Commentary

Trained Data: The New Oil

Data is often referred to as the “oil” for AI.  Used correctly, it can help deliver the most relevant consumer experience in a nanosecond.  And seconds saved can often result in significant revenues gained.

The algorithms that deliver these experiences require not just data, but trained data, and refining data involves time and investment.  As an investor in AI solutions, the first questions I typically ask are “Where do you get your data?” and “How do you train your data?”

It may come as a surprise to some marketers that when they decide to use AI-based technology, they must first be sure their data is trained to deliver those experiences. This can involve some heavy lifting, which often includes manual tagging.  It also requires access to large data pools to continually refine the accuracy of predicted outcomes.

It’s no coincidence that the companies with some of the most mature and successful AI implementations are those with huge data sets (Google, Facebook, Amazon, Netflix and the like), which gives them a substantial advantage when it comes to training data, as these companies are all able to access and leverage massive activity from their users to improve the accuracy of their algorithms.

This kind of data training is referred to as having a “human in the loop.” Think about Facebook’s facial recognition technology that identifies friends’ faces for tagging.  The algorithm has been able to accurately learn to recognize faces through the billions of photos tagged manually by users. The algorithms of other large players are trained similarly through user behaviors, which refine the accuracy of predicting all kinds of outcomes.

We are entering an era of data democratization. Those with less access to big data pools have some options: They can buy access to trained data, or walk the longer road of training their own data sets.

A typical approach is to employ teams (sometimes hundreds of people) to manually check and tag huge volumes of images.

There are now services sprouting up to provide assistance with data training.  One such company is Austin-based Alegion, which provides “supervisory” training sets: data sets pre-trained to specific categories, so an algorithm can have a head start in recognizing the most commonly used data before moving on to a client’s proprietary data, which will likely need to be trained.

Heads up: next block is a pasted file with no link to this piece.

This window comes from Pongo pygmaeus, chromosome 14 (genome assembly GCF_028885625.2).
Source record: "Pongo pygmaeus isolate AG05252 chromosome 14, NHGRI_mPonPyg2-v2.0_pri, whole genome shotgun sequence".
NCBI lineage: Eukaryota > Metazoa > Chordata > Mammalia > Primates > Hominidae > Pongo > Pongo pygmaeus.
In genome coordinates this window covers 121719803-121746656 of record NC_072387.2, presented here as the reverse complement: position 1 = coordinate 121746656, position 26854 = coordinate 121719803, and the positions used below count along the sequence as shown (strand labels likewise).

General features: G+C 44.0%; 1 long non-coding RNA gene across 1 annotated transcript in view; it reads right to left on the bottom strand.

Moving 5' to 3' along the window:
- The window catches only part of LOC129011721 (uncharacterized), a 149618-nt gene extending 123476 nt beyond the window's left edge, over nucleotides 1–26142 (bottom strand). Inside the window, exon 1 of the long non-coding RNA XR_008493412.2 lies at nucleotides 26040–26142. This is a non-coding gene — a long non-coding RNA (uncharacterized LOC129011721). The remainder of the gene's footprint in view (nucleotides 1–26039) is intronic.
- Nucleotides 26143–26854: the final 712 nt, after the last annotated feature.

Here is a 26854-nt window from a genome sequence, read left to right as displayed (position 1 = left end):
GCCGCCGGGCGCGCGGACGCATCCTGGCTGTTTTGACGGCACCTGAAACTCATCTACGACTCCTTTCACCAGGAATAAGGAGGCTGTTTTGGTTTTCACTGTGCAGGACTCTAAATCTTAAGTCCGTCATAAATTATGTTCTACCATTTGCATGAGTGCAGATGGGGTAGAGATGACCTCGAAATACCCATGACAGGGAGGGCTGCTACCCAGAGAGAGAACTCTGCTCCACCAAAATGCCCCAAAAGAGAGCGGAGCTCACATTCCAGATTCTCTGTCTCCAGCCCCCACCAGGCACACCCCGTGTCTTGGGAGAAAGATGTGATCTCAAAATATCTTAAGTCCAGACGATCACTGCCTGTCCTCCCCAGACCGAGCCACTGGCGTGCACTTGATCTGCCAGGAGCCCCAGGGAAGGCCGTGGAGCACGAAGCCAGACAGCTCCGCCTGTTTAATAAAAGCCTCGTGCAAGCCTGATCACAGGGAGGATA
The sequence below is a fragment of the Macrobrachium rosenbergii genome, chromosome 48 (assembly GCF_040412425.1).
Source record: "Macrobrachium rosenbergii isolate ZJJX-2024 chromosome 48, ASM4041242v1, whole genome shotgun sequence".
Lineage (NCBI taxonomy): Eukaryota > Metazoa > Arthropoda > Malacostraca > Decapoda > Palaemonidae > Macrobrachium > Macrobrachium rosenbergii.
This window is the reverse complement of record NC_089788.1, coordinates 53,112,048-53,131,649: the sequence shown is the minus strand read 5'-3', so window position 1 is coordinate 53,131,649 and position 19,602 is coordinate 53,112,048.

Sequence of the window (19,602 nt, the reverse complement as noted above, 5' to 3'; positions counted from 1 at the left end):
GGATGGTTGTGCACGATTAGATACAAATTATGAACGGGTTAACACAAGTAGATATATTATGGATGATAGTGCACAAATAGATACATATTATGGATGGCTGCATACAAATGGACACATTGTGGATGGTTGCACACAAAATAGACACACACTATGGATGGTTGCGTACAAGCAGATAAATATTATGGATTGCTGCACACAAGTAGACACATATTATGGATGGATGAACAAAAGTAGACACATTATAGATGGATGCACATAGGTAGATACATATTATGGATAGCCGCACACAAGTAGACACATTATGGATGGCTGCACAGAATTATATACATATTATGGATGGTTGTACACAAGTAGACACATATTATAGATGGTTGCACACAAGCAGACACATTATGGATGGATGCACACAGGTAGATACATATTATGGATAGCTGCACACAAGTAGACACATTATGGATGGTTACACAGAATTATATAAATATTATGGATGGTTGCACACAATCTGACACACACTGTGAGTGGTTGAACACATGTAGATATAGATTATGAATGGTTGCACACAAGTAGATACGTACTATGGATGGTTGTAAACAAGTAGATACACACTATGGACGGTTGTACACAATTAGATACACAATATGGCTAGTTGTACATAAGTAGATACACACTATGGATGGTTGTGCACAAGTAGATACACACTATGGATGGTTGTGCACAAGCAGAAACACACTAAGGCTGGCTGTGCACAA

Alegion also provides “supervised data training,” drawing on virtual teams of data category specialists, mostly living in countries with more affordable rates, such as India, or Ukraine -- sort of like a Mechanical Turk for tagging data.

For some categories like fashion or furniture, where much imagery is similar across providers, there are pre-trained algorithms e-commerce companies can use for visual targeting.  For example, there’s GrokStyle, which serves the furniture retail space.  When a shopper clicks on a white couch, for instance, GrokStyle tees up the retailer’s inventory of other white couches to check out, which increases the chance of a purchase.

While some customized data training may be required of a retailer to make sure images are paired correctly, most standard images fit with the trained data provided, and a furniture retailer can be deploying the technology and reaping the rewards in short order.

Sean Bell, co-founder and CEO of GrokStyle, notes the success of this business concept: “The more broad the training set the better, and the furniture category is broad enough to provide millions of images across the web.  We’ve been training our model since 2015.”

If you can’t find big data sets to mirror your needs, you might just have to create them, and companies like Neuromation (“where androids dream of electric sheep”) are doing just that by creating “synthetic learning environments”: computer-generated simulations used to train algorithms.  

As an example, if you want to train an algorithm to recognize a video of a girl doing a cartwheel, you likely wouldn’t have access to the volume of imagery needed for the task.  But Neuromation can generate thousands of simulations of girls cartwheeling, using creative techniques similar to those used in online games.  

This is a big step that puts smaller players on the same level as video data king Google, which has access to an unending supply of video footage.  

These are just a few examples of how marketers can better prepare data for AI algorithms -- and access the new oil of trained data.

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